"Because I'm a man and I prefer to do my own hunting." What begins as a fresh pre-Code fun (although an undeniably sexist one, when you think about a role reversal: inviting your employees for dinner to discuss "business" and then getting rid of them when you've had your fun), falls flat by exposing Alison's persona of a hard-working and determined career woman as a facade that needs to be torn down by the right man.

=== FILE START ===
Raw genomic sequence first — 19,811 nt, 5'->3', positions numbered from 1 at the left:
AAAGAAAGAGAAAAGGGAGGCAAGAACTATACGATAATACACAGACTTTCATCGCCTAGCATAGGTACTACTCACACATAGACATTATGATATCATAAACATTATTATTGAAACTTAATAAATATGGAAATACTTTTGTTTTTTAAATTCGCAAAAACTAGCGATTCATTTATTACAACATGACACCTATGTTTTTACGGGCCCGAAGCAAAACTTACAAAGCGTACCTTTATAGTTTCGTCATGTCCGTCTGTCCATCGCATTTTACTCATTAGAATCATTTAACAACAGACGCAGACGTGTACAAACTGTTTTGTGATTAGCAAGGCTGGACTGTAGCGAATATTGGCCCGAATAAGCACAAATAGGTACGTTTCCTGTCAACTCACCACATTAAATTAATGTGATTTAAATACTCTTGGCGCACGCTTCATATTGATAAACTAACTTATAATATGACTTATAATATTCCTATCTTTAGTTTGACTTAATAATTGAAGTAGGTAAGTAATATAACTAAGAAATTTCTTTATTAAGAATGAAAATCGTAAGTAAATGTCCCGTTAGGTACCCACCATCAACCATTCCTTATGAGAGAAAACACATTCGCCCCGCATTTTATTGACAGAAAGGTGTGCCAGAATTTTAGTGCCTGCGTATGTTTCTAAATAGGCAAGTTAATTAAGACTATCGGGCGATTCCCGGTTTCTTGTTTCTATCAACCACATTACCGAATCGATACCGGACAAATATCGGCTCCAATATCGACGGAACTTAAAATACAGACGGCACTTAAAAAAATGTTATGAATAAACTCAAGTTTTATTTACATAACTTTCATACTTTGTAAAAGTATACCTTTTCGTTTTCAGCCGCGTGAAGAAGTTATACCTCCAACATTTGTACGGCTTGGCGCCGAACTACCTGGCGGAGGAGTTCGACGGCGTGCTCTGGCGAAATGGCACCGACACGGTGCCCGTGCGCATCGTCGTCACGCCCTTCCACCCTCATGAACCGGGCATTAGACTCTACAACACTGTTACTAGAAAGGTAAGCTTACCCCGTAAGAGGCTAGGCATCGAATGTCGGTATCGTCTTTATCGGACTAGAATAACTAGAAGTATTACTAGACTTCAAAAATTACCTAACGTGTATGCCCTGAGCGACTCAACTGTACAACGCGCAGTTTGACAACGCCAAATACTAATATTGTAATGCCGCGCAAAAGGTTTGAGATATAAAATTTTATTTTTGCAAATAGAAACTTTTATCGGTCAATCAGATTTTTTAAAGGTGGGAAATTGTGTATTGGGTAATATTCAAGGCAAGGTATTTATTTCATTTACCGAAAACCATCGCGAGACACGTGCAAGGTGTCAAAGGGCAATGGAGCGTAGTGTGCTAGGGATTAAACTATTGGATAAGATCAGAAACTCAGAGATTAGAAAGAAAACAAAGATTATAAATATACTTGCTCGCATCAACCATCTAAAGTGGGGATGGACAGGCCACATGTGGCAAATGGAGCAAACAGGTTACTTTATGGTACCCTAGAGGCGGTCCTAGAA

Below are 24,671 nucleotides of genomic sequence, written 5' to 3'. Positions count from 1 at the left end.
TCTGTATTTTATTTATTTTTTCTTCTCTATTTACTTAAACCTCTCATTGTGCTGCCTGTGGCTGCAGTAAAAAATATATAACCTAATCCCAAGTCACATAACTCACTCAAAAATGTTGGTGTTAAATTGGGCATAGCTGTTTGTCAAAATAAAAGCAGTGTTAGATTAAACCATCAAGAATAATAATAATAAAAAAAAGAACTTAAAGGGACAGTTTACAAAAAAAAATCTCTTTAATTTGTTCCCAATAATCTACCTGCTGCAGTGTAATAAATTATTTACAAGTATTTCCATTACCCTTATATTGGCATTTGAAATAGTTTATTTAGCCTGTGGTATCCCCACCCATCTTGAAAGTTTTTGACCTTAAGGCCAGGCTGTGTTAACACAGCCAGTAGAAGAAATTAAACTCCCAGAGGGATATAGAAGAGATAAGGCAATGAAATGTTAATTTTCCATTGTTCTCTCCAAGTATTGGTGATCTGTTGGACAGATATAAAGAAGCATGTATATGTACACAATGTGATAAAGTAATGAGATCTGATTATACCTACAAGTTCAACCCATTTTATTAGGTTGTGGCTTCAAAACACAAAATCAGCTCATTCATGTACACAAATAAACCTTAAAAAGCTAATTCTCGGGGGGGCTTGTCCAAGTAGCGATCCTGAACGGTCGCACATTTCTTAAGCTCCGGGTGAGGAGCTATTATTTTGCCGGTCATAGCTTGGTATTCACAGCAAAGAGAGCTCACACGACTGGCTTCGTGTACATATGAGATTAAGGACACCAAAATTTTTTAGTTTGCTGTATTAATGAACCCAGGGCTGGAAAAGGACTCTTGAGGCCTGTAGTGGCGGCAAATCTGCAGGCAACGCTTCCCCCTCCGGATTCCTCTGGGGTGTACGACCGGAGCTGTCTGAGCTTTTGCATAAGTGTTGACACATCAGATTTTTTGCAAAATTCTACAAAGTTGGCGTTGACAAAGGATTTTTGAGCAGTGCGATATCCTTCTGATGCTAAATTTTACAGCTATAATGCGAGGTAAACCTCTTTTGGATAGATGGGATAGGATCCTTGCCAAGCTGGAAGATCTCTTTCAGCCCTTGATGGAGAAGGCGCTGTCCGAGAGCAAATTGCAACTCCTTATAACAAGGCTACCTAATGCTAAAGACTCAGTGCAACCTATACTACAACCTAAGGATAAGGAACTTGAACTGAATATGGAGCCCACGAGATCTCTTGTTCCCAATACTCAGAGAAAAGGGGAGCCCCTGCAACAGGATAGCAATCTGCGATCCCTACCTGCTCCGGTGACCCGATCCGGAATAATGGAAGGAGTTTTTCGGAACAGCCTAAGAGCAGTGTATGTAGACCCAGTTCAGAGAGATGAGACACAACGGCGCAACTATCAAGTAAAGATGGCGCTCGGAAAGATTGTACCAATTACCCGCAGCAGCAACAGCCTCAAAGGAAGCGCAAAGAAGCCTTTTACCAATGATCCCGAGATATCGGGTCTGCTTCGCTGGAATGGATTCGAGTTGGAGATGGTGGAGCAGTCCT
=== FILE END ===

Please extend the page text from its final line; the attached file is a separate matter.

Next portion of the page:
He can only respect her in the context of business, a context in which there's no room for emotions or human relationships. She, unable to reduce herself to a calculating machine, instead makes herself nothing in his eyes, in order that he may love her. The much derided ending actually completes the film (unintentionally, to be sure) in its portrayal of the dialectical mutual dependency of capitalism and patriarchy.